It used to be that QUID PRO QUO  referred to trade-offs … benign tradeoffs.  So much for simpler times.

Today the Latin expression is more likely a reference to a shake-down.

Truth be told, there is there’s a QUID PRO QUO built into every single relationship — every conversation. Really. We talk in a certain way because we expect some favorable response, whether it be from our families, our lovers, and our colleagues.

“Jody,” feels she is being terrorized at work by what she calls a WORD-JERK,” who happens to be her boss.

I always feel that I’m about to get fired if I don’t please him every minute. It doesn’t seem to matter how perfect I am. He’s so mean… my stomach always is in knots. I know he doesn’t want to fire me… he just loses it sometimes. I want to keep my job … and my sanity.”

You can never know what’s going on in someone else’s life, Jody.  Hostile work environments are created by bullies, needy characters and “WORD-JERKS.” Bosses who bully are most often, under tremendous pressure. They also love control and feed off of two things — emotional reaction and attention.

He is “the boss,” after all. So what if expects too much from everyone else. Why should he have to worry about that reciprocal “Quid pro quo” thing.

If Jody wants to keep her job, make things more pleasant and to become less of a victim, in the name of SELF-LOVE, she might consider:


  1. “Huh?” as a magic word which may just stop the “word-jerk” in his/her tracks. Imagine that your bad boss has just said some toxic something, but acts like his request is perfectly reasonable. (“Huh?” works because t sends a message that you are taking the “word-jerk” seriously.)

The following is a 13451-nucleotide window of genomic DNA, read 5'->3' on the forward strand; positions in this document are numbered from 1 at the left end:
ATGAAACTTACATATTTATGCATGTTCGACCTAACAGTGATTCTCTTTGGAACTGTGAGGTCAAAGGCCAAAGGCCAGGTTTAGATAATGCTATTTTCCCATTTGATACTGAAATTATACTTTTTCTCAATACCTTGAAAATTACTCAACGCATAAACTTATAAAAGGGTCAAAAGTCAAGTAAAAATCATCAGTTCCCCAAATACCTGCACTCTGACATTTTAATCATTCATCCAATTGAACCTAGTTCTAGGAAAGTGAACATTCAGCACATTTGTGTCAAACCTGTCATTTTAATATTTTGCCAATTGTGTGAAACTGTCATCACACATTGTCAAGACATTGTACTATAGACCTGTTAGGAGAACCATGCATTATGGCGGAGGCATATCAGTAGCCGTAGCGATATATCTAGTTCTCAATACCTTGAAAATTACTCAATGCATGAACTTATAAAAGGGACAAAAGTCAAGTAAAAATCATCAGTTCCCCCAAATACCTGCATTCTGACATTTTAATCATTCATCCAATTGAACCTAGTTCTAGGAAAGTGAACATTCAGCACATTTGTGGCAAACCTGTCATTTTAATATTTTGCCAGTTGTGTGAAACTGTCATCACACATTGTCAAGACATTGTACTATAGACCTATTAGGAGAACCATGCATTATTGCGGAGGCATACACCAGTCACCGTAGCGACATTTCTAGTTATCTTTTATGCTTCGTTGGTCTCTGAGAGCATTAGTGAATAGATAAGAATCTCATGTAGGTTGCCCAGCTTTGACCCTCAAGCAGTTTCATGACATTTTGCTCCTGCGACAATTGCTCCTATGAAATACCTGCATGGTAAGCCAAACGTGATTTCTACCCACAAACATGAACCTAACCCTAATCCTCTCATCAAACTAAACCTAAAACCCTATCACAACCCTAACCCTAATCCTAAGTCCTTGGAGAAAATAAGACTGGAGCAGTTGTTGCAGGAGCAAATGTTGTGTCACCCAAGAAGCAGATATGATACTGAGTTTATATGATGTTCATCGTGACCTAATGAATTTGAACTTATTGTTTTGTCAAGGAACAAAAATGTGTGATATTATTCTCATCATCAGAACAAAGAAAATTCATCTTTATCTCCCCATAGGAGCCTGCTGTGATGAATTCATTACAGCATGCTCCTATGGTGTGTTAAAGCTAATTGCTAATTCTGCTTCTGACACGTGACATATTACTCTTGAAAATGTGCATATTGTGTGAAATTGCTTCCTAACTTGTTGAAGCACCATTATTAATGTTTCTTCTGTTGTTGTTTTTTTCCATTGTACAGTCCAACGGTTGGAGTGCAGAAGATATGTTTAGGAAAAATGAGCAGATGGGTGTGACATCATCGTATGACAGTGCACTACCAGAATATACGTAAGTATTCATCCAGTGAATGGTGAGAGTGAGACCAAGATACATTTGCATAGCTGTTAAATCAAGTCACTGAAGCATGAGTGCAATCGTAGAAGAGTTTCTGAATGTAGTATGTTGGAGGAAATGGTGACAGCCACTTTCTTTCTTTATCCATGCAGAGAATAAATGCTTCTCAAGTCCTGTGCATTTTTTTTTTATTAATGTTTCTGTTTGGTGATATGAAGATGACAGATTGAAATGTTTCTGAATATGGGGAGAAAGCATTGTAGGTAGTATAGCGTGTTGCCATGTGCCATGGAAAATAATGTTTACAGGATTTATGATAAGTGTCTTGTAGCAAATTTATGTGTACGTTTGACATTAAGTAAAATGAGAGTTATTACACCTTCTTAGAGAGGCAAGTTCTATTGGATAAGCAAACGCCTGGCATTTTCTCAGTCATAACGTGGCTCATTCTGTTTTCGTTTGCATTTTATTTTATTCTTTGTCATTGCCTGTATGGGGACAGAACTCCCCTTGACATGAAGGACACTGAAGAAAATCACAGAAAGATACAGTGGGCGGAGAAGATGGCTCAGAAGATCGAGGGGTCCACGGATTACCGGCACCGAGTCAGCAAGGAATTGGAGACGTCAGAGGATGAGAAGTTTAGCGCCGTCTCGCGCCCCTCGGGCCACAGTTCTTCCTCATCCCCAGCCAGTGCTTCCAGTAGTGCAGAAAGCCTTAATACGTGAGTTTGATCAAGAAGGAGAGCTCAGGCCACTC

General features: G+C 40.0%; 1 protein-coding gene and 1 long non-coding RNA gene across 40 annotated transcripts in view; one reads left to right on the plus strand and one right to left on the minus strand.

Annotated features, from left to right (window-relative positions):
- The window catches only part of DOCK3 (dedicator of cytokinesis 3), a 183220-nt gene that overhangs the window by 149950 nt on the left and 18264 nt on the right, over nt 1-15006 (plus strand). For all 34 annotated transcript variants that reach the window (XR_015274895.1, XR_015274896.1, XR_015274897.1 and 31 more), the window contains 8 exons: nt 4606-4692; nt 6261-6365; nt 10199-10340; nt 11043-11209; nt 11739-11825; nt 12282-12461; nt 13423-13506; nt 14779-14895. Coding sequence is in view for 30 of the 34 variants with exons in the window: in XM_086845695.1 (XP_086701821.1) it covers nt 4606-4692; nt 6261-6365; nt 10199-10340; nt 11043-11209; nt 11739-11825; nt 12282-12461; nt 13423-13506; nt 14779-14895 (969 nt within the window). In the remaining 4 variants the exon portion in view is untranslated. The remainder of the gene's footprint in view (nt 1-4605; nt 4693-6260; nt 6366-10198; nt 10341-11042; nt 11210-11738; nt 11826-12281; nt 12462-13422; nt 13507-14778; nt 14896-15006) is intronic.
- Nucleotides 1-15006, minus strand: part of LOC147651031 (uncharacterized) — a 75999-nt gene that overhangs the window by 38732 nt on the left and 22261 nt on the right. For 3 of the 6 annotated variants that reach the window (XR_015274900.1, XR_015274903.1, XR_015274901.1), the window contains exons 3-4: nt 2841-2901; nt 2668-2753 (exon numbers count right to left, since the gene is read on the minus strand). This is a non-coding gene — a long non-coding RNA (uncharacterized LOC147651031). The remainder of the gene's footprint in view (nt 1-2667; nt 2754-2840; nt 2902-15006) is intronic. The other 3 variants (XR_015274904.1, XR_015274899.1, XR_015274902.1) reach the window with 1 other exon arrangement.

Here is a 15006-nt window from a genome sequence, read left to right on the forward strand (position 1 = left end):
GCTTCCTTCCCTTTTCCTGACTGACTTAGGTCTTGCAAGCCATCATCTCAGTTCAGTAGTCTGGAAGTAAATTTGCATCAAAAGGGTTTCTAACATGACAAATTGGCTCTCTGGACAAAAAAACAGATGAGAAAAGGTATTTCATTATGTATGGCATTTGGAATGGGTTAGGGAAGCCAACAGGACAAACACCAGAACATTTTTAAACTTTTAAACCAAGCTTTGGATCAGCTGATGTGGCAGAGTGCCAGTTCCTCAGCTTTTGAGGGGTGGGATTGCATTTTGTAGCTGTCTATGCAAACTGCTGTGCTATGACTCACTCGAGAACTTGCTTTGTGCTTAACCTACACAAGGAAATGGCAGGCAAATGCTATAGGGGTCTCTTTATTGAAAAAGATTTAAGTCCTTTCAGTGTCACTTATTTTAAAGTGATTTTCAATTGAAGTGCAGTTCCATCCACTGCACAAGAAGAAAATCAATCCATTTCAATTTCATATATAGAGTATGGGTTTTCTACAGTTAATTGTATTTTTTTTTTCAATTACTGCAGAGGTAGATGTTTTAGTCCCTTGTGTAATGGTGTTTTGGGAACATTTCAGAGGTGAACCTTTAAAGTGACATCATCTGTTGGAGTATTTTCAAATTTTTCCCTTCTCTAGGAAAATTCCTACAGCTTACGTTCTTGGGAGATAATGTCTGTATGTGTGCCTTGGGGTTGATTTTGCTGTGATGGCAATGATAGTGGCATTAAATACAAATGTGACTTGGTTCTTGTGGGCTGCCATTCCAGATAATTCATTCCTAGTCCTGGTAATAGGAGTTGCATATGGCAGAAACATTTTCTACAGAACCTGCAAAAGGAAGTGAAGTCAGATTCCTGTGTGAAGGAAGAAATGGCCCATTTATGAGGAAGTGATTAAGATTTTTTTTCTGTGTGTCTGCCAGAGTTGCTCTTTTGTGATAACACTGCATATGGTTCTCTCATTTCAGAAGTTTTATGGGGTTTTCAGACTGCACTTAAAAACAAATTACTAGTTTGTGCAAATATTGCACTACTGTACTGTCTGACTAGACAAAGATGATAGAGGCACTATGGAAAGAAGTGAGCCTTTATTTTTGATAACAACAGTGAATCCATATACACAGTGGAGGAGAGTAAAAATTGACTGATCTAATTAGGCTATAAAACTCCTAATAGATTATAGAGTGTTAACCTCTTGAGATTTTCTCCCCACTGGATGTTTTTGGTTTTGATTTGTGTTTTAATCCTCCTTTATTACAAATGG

2. Following up with something like, “Do you really believe what you just said?” (Important to keep a calm demeanor so as not to “appear” to be thrown off balance.)
  3. That a bully-boss takes his power from scaring you. Unless you are in physical danger, you must learn to mentally disengage.



  1. Thinking to yourself, “I will not provoke… I will not be provoked.” Then, saying… with a smile…, “You’ve got to be kidding.”
  2. Acknowledging that you understand that he/she is upset and that you can talk about this later when you’ve had a chance to think about the situation. (Chances are good that  your bully will give up.)
  3. Taking some time to figure out something that your boss could do for you. (a reverse Quid Pro Quo?) Sometimes, really, that actually works.

                                                                            THINK ABOUT THIS



Thanks For Visiting,

Email Dr. Linda

{ 1 comment… read it below or add one }

ShannonDecember 15, 2019 at 5:24 pm

Practical words of wisdom.
Thank you!


Leave a Comment